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April 17, 1974

Norman GOODMAN, as Clerk of New York County, Defendant

Gurfein, District Judge.

The opinion of the court was delivered by: GURFEIN

GURFEIN, District Judge:

This is an action under 42 U.S.C. § 1983 and 28 U.S.C. § 2201 for a declaratory judgment that New York Judiciary Law § 599(7), McKinney's Consol Laws, c. 30 which provides that a woman, although qualified, is entitled to exemption from service as a juror upon claiming exemption is unconstitutional. The constitutional claim is that the statute violates the Equal Protection Clause of the Fourteenth Amendment. Jurisdiction is based on 28 U.S.C. § 1343(3). *fn1"

 It is alleged that the individual plaintiffs represent, respectively, three classes. Plaintiff Ann Pilkington is a plaintiff in a jury case currently pending in the Civil Court, New York County, in which she is suing for damages for personal injuries resulting from a kitchen accident.

 Plaintiff Anita Murray is a female who seeks to represent all females who are allowed to, but do not have to, serve on juries.

 Plaintiff Caplovitz is a male whose wife is a lawyer and who, therefore, has substantial responsibility for the care of their small children. He seeks to represent a class of males called to jury duty in New York County who would be called less frequently if women had an equal obligation to serve on juries.

 The plaintiff organization, which sues individually, is devoted to ending sex discrimination. Though they are eligible to serve as jurors in New York if they wish to, its members object to being "stereotyped" as "housewives" and "rearers of children."

 The defendant, Goodman, is the New York County Clerk who is charged with selecting, drawing, summoning and empanelling jurors for all courts in New York County.

 It is alleged that 46% of the available New York County jury pool is male, but that 81% of empaneled jurors are male.

 This is an old story in the setting of new times. The New York system of jury selection has been upheld against this very claim by the Supreme Court. Fay v. New York, 332 U.S. 261, 277-278, 67 S. Ct. 1613, 91 L. Ed. 2043 (1947). Justice Jackson, a careful writer, noted in 1947, scarcely more than a quarter of a century ago, that "[the] contention that women should be on the jury is not based on the Constitution, it is based on a changing view of the rights and responsibilities of women in all public life, which has progressed in all phases of life, including jury duty, but has achieved constitutional compulsion on the states only in the grant of the franchise by the Nineteenth Amendment." 332 U.S. at 290, 67 S. Ct. at 1628. A year earlier a divided court decided in Ballard v. United States, 329 U.S. 187, 67 S. Ct. 261, 91 L. Ed. 181 (1946), that in a state where women are eligible for jury service under local law, a federal jury panel from which women were intentionally and systematically excluded was not properly constituted, but that was deemed merely "a departure from the statutory scheme." 329 U.S. at 195, 67 S. Ct. at 265.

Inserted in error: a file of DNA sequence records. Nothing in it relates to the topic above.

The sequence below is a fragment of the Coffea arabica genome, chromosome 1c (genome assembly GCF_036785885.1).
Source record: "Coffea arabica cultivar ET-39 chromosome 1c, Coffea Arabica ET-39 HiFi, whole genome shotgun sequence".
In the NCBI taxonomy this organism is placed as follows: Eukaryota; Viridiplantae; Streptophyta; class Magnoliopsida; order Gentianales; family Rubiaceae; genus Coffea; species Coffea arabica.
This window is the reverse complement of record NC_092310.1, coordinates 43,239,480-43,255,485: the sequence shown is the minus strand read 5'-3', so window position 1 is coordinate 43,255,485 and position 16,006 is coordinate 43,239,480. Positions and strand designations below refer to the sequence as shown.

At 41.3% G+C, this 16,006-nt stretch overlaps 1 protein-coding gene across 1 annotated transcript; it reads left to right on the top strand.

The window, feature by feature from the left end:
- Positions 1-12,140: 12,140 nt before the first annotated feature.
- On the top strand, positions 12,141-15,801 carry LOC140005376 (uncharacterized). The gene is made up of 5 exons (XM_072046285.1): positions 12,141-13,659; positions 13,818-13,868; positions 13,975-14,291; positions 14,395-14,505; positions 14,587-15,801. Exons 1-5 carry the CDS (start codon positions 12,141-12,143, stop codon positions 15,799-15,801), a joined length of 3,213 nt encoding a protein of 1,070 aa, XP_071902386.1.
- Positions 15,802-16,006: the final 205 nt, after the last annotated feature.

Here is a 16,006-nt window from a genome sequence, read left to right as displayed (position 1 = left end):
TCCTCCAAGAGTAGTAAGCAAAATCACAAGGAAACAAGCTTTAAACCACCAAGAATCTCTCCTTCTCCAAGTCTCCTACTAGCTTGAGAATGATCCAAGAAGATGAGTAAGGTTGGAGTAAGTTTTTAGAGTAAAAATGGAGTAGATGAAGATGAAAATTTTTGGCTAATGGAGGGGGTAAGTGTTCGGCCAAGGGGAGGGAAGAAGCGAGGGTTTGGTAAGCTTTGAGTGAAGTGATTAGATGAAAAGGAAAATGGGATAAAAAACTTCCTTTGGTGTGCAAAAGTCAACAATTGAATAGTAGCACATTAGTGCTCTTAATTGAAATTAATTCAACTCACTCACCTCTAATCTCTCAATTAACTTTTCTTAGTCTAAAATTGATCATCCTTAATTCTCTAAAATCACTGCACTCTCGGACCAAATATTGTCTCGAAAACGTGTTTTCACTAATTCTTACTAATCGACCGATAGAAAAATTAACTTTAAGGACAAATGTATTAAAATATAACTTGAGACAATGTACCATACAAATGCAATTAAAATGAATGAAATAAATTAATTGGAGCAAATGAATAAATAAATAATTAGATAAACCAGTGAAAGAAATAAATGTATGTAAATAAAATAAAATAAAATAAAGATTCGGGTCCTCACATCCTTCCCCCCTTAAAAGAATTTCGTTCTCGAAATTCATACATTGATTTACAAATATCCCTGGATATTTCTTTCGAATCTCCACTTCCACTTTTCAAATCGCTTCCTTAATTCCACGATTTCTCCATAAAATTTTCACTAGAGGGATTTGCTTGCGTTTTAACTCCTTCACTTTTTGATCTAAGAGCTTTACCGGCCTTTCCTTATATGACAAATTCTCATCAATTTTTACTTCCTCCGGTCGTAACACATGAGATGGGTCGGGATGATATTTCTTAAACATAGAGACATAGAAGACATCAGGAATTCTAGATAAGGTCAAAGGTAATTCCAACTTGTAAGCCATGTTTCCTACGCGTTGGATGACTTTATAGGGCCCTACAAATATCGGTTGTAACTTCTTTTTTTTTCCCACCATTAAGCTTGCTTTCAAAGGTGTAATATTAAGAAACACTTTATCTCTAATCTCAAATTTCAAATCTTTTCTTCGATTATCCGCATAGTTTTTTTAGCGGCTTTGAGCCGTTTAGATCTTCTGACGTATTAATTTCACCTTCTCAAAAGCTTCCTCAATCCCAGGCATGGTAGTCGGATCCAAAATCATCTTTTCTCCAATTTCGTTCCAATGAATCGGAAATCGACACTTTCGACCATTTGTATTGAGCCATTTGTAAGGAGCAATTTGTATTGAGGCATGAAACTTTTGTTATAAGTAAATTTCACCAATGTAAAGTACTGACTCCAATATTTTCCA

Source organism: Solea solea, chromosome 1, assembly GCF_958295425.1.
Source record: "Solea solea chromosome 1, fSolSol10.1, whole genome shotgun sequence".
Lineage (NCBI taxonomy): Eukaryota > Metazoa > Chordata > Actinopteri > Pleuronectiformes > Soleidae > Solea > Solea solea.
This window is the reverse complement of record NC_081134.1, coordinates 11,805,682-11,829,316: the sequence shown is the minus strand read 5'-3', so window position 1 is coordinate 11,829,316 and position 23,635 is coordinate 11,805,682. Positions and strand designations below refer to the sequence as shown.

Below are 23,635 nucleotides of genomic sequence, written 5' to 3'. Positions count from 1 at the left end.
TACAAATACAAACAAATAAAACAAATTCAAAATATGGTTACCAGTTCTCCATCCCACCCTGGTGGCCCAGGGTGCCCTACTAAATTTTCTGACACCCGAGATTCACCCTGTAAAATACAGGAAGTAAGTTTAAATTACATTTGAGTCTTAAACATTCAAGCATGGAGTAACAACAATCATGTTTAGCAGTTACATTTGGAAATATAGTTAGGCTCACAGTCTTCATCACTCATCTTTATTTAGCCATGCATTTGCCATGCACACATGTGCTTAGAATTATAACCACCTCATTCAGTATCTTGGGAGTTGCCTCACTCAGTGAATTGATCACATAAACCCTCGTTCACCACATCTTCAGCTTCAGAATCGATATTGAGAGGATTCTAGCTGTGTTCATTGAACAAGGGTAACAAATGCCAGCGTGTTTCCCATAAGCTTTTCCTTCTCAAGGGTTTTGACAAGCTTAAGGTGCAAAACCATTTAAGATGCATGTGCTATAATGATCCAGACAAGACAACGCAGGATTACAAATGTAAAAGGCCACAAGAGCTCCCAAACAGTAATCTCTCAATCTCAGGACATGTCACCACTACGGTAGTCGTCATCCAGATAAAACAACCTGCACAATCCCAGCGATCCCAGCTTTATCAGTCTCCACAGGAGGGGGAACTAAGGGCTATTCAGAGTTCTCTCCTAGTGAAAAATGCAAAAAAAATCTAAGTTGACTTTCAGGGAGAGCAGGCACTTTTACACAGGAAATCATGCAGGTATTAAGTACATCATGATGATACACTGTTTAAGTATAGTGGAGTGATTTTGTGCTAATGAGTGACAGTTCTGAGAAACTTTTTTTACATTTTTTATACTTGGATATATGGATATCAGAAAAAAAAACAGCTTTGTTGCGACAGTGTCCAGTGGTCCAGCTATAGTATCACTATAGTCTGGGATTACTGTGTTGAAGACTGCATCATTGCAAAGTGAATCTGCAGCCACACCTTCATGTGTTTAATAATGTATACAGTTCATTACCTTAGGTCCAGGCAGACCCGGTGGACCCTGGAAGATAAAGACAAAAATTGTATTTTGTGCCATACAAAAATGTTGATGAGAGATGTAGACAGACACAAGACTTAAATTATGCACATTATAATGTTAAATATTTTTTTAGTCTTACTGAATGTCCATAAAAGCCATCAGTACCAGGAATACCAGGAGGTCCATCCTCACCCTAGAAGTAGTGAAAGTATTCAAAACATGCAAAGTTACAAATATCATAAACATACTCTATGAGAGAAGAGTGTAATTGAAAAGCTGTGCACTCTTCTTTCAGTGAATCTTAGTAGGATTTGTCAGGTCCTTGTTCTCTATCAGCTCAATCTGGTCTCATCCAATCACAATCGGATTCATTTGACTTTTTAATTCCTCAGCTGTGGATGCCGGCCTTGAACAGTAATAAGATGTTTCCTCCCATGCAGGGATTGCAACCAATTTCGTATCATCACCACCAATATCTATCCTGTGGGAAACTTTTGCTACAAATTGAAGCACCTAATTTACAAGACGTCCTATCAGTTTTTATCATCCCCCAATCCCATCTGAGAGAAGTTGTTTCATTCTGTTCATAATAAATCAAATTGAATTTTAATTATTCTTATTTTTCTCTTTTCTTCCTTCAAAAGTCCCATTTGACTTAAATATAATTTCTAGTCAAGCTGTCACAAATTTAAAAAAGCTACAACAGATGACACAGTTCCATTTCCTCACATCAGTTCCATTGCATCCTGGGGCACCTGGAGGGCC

The Supreme Court then, spanning more than half the time between Fay and the present, held in 1961 that a Florida statute which provided that a woman would not be taken for jury duty unless she applied for it was constitutional. Hoyt v. Florida, 368 U.S. 57, 82 S. Ct. 159, 7 L. Ed. 2d 118 (1961). The Court was unanimous. Justice Harlan, for the Court, appears to have accepted Florida's statute as being the same as New York's statute. Each gives to women the privilege to serve but does not impose service as a duty. Fay v. New York, supra, 332 U.S. at 277, [67 S. Ct. 1613]." 368 U.S. at 60, 82 S. Ct. at 162. "We cannot say", wrote Justice Harlan, "that it is constitutionally impermissible for a State, acting in pursuit of the general welfare, to conclude that a woman should be relieved from the civic duty of jury service unless she herself determines that such service is consistent with her own special responsibilities." 368 U.S. at 62, 82 S. Ct. at 162.

 Less than six years ago, in 1968, the Court of Appeals for this circuit, accepted Fay and Hoyt, supra, as governing law, and considered the New York statute valid. United States v. Caci, 401 F.2d 664, 671 (2 Cir. 1968), cert. denied, 394 U.S. 917, 931, 89 S. Ct. 1180, 22 L. Ed. 2d 450 (1969). Only four years ago this Court (Mansfield, J.) again held the statute under attack to be constitutional. Leighton v. Goodman, 311 F. Supp. 1181 (S.D.N.Y. 1970). *fn2"

 We are now told by the plaintiffs that in the last three years the Constitution has come to prohibit more than it ever did before. It is true, to be sure, that the Constitution is an expanding instrument in the field of civil rights.

 I must address myself, therefore, to what part of the nation's judicial history is said to have been reversed since 1971.

 In 1971 Reed v. Reed, 404 U.S. 71, 92 S. Ct. 251, 30 L. Ed. 2d 225 was decided. There Chief Justice Burger, for a unanimous court, held that preferential treatment for men over women in appointment as administrators of decedent estates "establishes a classification subject to scrutiny under the Equal Protection Clause." 404 U.S. at 75, 92 S. Ct. at 253. The Court held that persons who were within various classes of relationship to the intestate, could not be dissimilarly treated, for that involved a violation of the Equal Protection Clause.

 We learned, then, in the context of appointment as administrator in a probate court, that discriminatory treatment of women made the classification "subject to scrutiny."